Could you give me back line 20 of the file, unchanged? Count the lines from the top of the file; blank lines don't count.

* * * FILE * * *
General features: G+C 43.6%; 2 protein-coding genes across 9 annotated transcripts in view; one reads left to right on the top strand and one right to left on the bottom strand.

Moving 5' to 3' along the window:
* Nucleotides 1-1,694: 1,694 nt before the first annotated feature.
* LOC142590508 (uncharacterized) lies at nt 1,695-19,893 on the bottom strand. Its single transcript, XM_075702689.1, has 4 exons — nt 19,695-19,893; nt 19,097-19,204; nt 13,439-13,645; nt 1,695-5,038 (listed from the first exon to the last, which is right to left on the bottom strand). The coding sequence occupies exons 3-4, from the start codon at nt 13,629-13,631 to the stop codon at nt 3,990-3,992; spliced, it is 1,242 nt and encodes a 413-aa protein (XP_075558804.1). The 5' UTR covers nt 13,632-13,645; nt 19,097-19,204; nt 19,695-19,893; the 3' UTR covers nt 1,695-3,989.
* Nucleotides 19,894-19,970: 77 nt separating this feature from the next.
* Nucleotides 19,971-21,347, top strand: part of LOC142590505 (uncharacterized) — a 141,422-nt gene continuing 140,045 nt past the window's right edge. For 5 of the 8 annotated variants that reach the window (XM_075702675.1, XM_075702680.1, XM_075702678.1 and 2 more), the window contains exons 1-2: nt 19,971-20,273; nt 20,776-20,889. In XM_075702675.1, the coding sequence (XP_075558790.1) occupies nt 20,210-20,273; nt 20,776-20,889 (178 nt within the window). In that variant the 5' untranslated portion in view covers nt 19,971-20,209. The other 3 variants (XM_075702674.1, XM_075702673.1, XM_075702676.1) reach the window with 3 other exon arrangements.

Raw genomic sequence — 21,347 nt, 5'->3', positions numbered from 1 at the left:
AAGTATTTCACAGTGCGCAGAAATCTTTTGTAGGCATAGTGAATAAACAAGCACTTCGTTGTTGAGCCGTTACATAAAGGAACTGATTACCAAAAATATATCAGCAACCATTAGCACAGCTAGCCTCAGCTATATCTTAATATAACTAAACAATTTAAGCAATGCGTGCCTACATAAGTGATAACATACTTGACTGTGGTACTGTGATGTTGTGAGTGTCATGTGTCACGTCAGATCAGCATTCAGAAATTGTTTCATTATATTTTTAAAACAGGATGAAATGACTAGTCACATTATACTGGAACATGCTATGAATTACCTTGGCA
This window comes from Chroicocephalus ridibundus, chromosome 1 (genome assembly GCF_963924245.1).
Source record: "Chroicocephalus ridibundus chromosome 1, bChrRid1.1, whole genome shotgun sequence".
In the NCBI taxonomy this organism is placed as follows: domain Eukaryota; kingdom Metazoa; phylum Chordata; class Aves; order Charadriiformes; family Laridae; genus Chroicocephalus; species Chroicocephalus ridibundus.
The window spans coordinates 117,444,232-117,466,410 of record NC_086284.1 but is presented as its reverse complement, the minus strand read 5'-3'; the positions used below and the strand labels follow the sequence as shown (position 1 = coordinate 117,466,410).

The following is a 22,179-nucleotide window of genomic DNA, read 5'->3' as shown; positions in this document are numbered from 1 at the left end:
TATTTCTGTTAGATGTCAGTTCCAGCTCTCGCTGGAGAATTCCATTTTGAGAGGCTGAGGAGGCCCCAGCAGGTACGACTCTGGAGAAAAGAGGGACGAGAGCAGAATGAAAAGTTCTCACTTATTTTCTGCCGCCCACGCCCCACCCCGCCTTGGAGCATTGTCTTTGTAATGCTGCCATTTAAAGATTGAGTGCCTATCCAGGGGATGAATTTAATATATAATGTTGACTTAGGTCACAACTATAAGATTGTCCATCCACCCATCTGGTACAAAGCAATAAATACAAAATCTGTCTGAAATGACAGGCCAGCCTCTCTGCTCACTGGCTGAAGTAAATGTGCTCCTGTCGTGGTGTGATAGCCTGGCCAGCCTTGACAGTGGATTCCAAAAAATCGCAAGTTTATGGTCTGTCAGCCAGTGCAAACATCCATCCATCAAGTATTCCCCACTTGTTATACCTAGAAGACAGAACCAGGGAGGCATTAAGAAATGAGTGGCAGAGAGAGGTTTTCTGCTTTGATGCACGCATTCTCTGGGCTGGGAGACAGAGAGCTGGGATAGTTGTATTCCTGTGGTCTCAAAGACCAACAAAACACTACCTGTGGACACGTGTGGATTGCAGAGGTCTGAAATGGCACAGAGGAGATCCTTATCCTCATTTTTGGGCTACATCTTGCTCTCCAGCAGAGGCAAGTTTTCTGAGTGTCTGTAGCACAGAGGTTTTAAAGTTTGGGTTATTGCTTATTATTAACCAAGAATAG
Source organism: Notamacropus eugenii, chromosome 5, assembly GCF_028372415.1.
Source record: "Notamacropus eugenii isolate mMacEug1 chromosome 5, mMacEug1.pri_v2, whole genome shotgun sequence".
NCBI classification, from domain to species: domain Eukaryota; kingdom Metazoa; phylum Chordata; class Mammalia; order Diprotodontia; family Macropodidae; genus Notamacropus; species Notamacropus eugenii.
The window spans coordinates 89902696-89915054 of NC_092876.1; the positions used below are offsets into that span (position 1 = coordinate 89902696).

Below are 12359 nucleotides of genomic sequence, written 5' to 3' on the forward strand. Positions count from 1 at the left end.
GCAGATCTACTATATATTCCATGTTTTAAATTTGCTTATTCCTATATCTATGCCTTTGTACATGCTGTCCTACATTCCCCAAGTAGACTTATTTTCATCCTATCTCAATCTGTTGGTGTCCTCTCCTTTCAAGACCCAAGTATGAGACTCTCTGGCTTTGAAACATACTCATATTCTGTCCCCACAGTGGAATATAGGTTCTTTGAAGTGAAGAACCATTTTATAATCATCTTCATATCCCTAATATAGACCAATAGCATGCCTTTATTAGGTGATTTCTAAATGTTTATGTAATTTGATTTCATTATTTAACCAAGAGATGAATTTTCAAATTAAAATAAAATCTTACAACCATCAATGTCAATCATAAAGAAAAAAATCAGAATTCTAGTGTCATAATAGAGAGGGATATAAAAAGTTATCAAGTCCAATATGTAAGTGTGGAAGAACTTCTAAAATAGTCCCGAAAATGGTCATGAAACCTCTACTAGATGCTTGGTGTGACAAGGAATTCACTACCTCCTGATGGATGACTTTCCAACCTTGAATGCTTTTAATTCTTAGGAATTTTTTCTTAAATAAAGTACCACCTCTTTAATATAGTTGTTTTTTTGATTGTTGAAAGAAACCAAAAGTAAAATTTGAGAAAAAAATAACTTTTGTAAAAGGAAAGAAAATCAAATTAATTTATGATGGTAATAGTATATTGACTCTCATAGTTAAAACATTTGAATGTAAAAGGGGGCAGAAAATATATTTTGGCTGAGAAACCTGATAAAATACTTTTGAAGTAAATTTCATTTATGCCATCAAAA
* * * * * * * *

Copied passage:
GCAGATCTACTATATATTCCATGTTTTAAATTTGCTTATTCCTATATCTATGCCTTTGTACATGCTGTCCTACATTCCCCAAGTAGACTTATTTTCATCCTATCTCAATCTGTTGGTGTCCTCTCCTTTCAAGACCCAAGTATGAGACTCTCTGGCTTTGAAACATACTCATATTCTGTCCCCACAGTGGAATATAGGTTCTTTGAAGTGAAGAACCATTTTATAATCATCTTCATATCCCTAATATAGACCAATAGCATGCCTTTATTAGGTGATTTCTAAATGTTTATGTAATTTGATTTCATTATTTAACCAAGAGATGAATTTTCAAATTAAAATAAAATCTTACAACCATCAATGTCAATCATAAAGAAAAAAATCAGAATTCTAGTGTCATAATAGAGAGGGATATAAAAAGTTATCAAGTCCAATATGTAAGTGTGGAAGAACTTCTAAAATAGTCCCGAAAATGGTCATGAAACCTCTACTAGATGCTTGGTGTGACAAGGAATTCACTACCTCCTGATGGATGACTTTCCAACCTTGAATGCTTTTAATTCTTAGGAATTTTTTCTTAAATAAAGTACCACCTCTTTAATATAGTTGTTTTTTTGATTGTTGAAAGAAACCAAAAGTAAAATTTGAGAAAAAAATAACTTTTGTAAAAGGAAAGAAAATCAAATTAATTTATGATGGTAATAGTATATTGACTCTCATAGTTAAAACATTTGAATGTAAAAGGGGGCAGAAAATATATTTTGGCTGAGAAACCTGATAAAATACTTTTGAAGTAAATTTCATTTATGCCATCAAAA